TABLE I Water litre 0.9 Butter g Gluten g 120 Flour g 120 Sugar g 30 Hens egg 10 Gluten and flour may preferably be used after sitting.

By utilizing this composition, the stock can be prepared, the steps of which are as follows: First, water poured into a pan is heated, and then butter and sugar are added to it. When the butter is dissolved, flour and gluten are added and the mixture thus obtained is quickly agitated over a slow fire. When this mixture of stock has become transparent and congealed, it is transferred into another container and eggs are successively broken and put into it one by one. Then, this composition is agitated, mixed and kneaded, and thus the completed stock is obtained. A fixed quantity of this stock for each casing is piled up on a heated plate. This is advantageously accomplished by utilizing a squeezing bag, not shown, and squeezing the stock out of said bag onto said plate so as to form it into a round convex shape. Apparatus and method for baking and drying the casings thus obtained according to the invention will be described hereinafter.

Referring now to FIGS. 4-6, there is shown a baking kiln A, such as an oven, peripheral walls of which are made of iron panels 1. Attached to the baking kiln A is a drying kiln B substantially similar to the former shape, through a connecting passage C. Peripheral walls thereof are provided with insulating materials 2 which serve to make these kilns heat insulated structures. Within said baking kiln A, a series of Nichrome wire, electric heaters radiating infrared rays or the like 5a, 5b, 5c, 5d, 5e, etc., and a series of electric heaters of the same type 6a, 6b, 6c, 6d, 6e, etc., are disposed in upper and lower two rows so as to apply the desired quantity of heat to the fixed positions A1, A2, A3, A4, A5 and so on of the interior of said kiln A. Thermometers 8 each having control switches 7 are installed on the peripheral walls of said baking kiln and associated with their respective electric heaters.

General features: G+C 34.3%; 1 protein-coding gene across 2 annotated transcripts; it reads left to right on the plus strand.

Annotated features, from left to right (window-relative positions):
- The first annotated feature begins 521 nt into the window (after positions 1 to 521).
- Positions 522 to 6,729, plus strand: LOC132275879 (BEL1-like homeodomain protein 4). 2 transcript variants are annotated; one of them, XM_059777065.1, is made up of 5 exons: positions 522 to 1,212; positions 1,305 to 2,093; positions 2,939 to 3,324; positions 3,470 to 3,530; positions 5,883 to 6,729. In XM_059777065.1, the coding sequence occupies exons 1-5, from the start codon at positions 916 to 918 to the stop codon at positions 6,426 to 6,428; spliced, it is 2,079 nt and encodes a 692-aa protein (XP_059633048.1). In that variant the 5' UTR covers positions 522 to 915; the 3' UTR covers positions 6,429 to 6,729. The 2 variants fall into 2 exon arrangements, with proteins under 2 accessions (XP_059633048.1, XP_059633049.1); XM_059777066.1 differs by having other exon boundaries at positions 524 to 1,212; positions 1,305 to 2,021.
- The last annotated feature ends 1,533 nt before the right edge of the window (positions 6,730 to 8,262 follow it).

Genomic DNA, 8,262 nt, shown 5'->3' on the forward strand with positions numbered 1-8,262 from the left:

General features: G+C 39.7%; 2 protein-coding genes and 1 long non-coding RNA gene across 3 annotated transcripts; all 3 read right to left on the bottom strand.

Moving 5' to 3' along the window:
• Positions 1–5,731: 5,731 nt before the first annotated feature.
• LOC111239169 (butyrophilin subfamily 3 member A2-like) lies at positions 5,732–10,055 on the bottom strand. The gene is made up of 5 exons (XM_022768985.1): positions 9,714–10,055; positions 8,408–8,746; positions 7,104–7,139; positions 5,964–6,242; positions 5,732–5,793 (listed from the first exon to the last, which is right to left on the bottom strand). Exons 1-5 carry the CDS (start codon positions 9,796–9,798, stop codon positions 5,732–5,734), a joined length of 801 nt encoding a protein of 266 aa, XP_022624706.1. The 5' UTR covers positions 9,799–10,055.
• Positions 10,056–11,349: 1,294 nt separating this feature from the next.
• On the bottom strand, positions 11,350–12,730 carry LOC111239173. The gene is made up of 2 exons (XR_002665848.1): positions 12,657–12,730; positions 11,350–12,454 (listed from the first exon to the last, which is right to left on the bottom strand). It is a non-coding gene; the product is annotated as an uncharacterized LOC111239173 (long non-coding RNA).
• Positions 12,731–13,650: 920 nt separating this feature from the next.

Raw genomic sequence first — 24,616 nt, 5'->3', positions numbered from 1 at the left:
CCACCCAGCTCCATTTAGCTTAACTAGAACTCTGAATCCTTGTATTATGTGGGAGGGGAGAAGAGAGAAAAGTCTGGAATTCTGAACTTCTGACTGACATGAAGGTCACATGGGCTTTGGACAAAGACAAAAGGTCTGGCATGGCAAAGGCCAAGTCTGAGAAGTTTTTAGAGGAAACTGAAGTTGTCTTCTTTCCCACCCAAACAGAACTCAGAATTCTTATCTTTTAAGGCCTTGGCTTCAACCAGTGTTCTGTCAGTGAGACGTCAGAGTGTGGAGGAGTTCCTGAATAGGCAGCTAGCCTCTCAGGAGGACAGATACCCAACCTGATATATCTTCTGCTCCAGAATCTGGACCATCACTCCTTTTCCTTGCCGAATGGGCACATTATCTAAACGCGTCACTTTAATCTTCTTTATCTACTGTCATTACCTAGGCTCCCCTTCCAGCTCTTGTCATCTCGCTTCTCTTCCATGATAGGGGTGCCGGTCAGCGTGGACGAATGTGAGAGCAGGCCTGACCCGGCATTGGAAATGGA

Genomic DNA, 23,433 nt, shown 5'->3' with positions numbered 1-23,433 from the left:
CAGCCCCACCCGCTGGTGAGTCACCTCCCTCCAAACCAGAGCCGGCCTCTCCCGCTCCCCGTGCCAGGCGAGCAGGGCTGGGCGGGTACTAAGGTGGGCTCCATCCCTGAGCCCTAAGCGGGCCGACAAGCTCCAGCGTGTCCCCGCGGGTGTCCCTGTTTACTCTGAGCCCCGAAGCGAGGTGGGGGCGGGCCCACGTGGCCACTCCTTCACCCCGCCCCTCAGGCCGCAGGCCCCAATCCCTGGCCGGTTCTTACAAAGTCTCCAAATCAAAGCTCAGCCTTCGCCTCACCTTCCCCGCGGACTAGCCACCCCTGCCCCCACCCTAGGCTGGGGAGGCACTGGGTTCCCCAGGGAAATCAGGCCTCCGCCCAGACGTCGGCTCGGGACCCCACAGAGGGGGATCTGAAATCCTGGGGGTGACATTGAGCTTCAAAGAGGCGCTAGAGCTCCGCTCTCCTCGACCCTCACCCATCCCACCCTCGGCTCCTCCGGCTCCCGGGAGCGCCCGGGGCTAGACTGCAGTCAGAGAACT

Similarly, in order that the temperature of each of zones B1, B2, B3, etc., of said drying kiln can be kept constant or made adjustable, electric heaters 9 and blast pipes 10 are respectively attached thereto. Thermometers 8 each having a control switch are installed on the peripheral wall of said drying kiln and associated with their respective heaters.

In the vicinity of the bottom edges of the end portions 11 of said baking kiln A and drying kiln B, inlet and outlet ports 12 are apertured, and a conveyor 13 is adapted to pass through said ports and circulate so as to carry a heated plate 14 laid on it. As the conveyor circulates, the stock of casings piled on said heated plate will be successively fed through said kilns. Dry air is supplied into the drying kiln B. Usually, this air flows in the same direction that said conveyor advances, but, if necessary, it is possible to make these directions opposed to each other. A chain and sprocket for advancing said conveyor are shown with the reference numerals 22 and 23 respectively, a prime mover with a speed change gear and a belt for driving the elements described just above are indicated at 24 and 25these components may be connected to each other in direct driving relationship or through a separate connecting means, and, another conveyor and sprocket for feeding the heated plate 14 onto said conveyor are shown at 26 and 27.

A mode of baking the cream casings of the invention by using said apparatus will now be described.

A number of piles of the casing stock prepared as aforementioned are formed on each of the heated plates 14. Then these plates are placed on the conveyor 13 and successively fed into the baking kiln A through its inlet port 12. As the conveyor advances, the stock fed into the baking kiln A gradually moves toward the right as viewed in the figure and slowly passes throuhg the zones of said kiln successively. In zone Al, the stock begins to inflate slightly and swells up; in zone A2, it inflates further; in zone A3, it fully swells up becoming a light brown color; in zone A4, it stops swelling up and the surface thereof begins to crack by that time; and in zone A5, heat penetrates into the interior thereof sufficiently, thus the baking process is completed.

Casings 3 baked in the manner as mentioned above are suitable for immediate filling with custard cream separately made, but not suitable for such filling after they are laid by and cooled, because since they still contain more than about 30-50% of water, moisture is recovered during storage, so that not only do they become soft and unpalatable, but such softened ones tend to lose shape easily making it difiicult to fill them with custard cream.

In accordance with the invention, therefore, the casings 3 just baked as described are fed into the drying kiln B and sufliciently dried up while passing through in it.